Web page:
Communities of practice
New inhaling TB vaccine successfully vetted
25 Mar 2008
Source: Eurekalert (see original article)
A needle-free, dry-powdered, inhaled TB vaccine, administered as an oral mist has been tested on guinea pigs with encouraging results, as reported in the Proceedings of the National Academy of Sciences. The vaccine used in the tests was BCG (Bacillus Calmette-Guérin) – the world’s most administered childhood vaccine.
The study was conducted by researchers at the University of North Carolina, Chapel Hill; the Aeras Global TB Vaccine Foundation; the international not-for-profit Medicine in Need, South Africa; and the Harvard School of Public Health and School of Engineering and Applied Sciences. The research was supported by a Grand Challenges Grant from the Bill and Melinda Gates Foundation.
According to the PNAS paper, prior ‘published studies on inhaled vaccines for TB have mostly involved nebulized solutions, a process that necessitates large volumes of water with long administration times … dried forms of vaccines, as formed traditionally by freeze drying and recently by spray drying, present an alternative to nebulization but pose risks to the integrity of dried bacteria and produce powders with suboptimal dispersive characteristics.’
The researchers now say that, ‘by designing bacterial vaccines via rapid drying we can exploit the natural tendency of dried bacteria to assume elongated shapes and achieve remarkably effective airborne properties’.
‘It is at least as good as the injectable vaccine’, said Anthony Hickey of the Molecular Pharmaceutics Division, University of North Carolina, Chapel Hill, in a press statement. ‘The real advantage is that this vaccine does not need to be refrigerated. It also does not require needles, syringes and water like the injectable vaccine and administering it is as easy as breathing in, making it ideal for use in developing countries.’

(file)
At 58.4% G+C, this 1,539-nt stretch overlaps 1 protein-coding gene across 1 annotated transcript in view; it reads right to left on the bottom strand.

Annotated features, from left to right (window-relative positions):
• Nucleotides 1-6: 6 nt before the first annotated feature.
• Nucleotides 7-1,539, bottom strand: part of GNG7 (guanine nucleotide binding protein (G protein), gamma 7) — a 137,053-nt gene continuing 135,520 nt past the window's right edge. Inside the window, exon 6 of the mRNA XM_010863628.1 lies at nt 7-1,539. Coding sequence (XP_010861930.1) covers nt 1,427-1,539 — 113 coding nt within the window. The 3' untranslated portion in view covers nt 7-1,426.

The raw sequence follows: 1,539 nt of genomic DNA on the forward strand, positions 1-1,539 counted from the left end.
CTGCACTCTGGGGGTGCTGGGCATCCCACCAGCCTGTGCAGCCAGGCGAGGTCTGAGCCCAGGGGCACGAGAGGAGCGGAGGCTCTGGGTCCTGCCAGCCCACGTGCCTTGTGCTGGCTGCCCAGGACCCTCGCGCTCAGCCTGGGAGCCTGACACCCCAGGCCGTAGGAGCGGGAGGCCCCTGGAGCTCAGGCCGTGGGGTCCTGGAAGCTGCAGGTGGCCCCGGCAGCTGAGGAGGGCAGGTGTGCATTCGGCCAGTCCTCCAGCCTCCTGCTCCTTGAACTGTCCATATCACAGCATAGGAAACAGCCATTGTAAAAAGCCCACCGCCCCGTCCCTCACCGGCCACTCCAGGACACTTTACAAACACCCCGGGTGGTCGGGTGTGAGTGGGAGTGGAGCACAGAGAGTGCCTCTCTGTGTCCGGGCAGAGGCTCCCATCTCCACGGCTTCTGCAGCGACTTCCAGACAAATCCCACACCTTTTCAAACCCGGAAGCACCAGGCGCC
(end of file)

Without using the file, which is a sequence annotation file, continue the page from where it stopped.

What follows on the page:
‘Tuberculosis is one of the most resistant and challenging diseases to protect against, and the successful results of aerosol delivery using nanoparticle technology potentially offers a new platform for immunization’, said Barry Bloom, Dean of the Harvard School of Public Health, adding: ‘Were the animal results here confirmed in human studies, this technology could be used not only for TB vaccines, but those protecting against other infectious diseases as well.’
The new hopes brought by the PNAS paper comes at a time when a new WHO report, Global tuberculosis control 2008, says the pace of the progress to control the TB epidemic slowed slightly in 2006, the most recent year for which data were available.
Pathogenic bacteria considered to be potential targets for the inhaledvaccine include: Mycobacterium leprae (leprosy); Yerasinia pestis (plague) and Bordetella pertussis (whooping cough). According to the PNAS paper, the principles and preparations used for bacterial vaccine delivery might also be effective in delivery of other live vaccines, including those for viral diseases.
1. Garcia-Contreras L, Wong YL, Muttil P et al (2008). Proc Natl Acad Sci. Immunization by a bacterial aerosol [Abstract only: Epub ahead of print].
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